Herbal balms with essential oils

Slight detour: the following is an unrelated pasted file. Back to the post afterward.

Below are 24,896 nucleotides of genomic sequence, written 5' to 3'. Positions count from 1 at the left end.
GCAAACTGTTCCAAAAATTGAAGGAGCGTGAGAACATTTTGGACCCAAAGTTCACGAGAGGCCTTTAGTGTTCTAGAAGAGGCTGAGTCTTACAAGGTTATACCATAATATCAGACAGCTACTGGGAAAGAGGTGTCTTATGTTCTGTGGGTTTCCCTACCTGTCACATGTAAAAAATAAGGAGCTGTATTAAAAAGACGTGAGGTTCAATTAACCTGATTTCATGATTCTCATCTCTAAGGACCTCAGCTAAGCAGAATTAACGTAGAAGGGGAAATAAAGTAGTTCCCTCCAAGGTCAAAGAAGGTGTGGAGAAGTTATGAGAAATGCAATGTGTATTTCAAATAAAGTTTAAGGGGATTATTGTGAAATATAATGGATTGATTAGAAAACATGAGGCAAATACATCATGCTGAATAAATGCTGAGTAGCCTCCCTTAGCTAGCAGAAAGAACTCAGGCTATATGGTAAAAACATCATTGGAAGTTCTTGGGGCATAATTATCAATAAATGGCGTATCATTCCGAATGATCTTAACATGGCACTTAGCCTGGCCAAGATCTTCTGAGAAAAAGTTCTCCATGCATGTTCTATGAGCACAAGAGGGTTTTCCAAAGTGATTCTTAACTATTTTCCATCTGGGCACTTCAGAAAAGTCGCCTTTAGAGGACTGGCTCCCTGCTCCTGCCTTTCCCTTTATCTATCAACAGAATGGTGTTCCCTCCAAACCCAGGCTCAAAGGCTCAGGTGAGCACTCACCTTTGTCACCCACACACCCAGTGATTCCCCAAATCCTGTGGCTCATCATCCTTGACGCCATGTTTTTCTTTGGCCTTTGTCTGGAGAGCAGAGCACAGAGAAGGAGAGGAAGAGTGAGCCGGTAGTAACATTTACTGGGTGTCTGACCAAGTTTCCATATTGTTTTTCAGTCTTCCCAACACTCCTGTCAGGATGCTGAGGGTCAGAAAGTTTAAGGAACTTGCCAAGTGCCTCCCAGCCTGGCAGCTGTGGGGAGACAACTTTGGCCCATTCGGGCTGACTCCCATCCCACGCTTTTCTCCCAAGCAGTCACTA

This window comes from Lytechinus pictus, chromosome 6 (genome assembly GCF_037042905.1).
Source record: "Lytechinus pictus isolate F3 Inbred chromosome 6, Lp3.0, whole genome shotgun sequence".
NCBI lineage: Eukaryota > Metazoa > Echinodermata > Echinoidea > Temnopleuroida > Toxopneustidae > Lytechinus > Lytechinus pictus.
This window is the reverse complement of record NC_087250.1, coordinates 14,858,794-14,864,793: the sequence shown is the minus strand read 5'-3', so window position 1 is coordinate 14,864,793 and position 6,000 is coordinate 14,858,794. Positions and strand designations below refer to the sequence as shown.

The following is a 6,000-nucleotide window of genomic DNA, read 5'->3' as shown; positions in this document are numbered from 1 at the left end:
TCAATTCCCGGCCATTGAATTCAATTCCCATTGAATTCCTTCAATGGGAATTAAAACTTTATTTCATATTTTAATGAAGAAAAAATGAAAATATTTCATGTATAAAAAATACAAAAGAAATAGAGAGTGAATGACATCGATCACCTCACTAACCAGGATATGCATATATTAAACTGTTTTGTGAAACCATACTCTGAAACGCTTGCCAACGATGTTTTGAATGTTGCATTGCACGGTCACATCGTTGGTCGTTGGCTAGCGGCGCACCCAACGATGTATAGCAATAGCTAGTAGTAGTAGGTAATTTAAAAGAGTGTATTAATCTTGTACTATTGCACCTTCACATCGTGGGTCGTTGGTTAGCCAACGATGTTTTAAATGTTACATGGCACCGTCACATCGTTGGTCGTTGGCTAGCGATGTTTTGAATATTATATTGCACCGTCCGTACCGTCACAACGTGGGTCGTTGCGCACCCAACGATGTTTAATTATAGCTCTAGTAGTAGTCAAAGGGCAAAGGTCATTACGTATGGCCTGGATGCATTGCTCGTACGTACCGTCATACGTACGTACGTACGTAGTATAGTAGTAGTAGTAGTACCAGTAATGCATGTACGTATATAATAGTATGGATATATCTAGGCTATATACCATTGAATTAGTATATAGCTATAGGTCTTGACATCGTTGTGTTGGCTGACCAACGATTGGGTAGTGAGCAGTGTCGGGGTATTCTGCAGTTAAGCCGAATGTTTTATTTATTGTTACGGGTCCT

When you are ready to “harvest” your infused oil, allow it to cool and strain it carefully through a piece of cheesecloth, a nut milk bag or other strainer into a double boiler or heat-safe glass jar set into a saucepan of simmering water. Add your wax of choice, stir just until melted and remove the mixture from heat. Blend in the essential oils you have chosen and carefully fill your balm tins or whatever receptacles you plan to use. Voilà! Again, your timing is splendid if you want to make some beautifully therapeutic gifts which you can tailor to the preferences of the recipients. You might consider a “Sleepy Balm,” featuring lavender, skullcap, valerian and passionflower; a “Rise & Shine” Balm with peppermint, rosemary, lemon and sweet orange oil; or “Serenity Now” Balm, with comfrey, chamomile and elderflower, plus jasmine oil, or this floral bouquet blend. You may also try this balm-like DIY muscle recovery rub as a soothing treat for athletes, yoga aficionados and weekend warriors. So, get your supplies, set up your workspace, invite your kids, put on some fun tunes and have fun flexing your creative muscles, enjoying family time and saving money while preparing uniquely beautiful gifts of wellness. Happy celebrating! [/vc_column_text][/vc_column][/vc_row][vc_row][vc_column][vc_text_separator title="Featured Products" border_width="2"][vc_row_inner equal_height="yes" content_placement="middle" gap="35"][vc_column_inner width="1/3"][vc_single_image image="171107" img_size="full" alignment="center" onclick="custom_link" img_link_target="_blank" css=".vc_custom_1702062518736{padding-right: 7% !important;padding-left: 7% !important;}" link=""][/vc_column_inner][vc_column_inner width="1/3"][vc_single_image image="171108" img_size="full" alignment="center" onclick="custom_link" img_link_target="_blank" css=".vc_custom_1702062543021{padding-right: 7% !important;padding-left: 7% !important;}" link=""][/vc_column_inner][vc_column_inner width="1/3"][vc_single_image image="171109" img_size="full" alignment="center" onclick="custom_link" img_link_target="_blank" css=".vc_custom_1702062572144{padding-right: 7% !important;padding-left: 7% !important;}" link=""][/vc_column_inner][/vc_row_inner][/vc_column][/vc_row]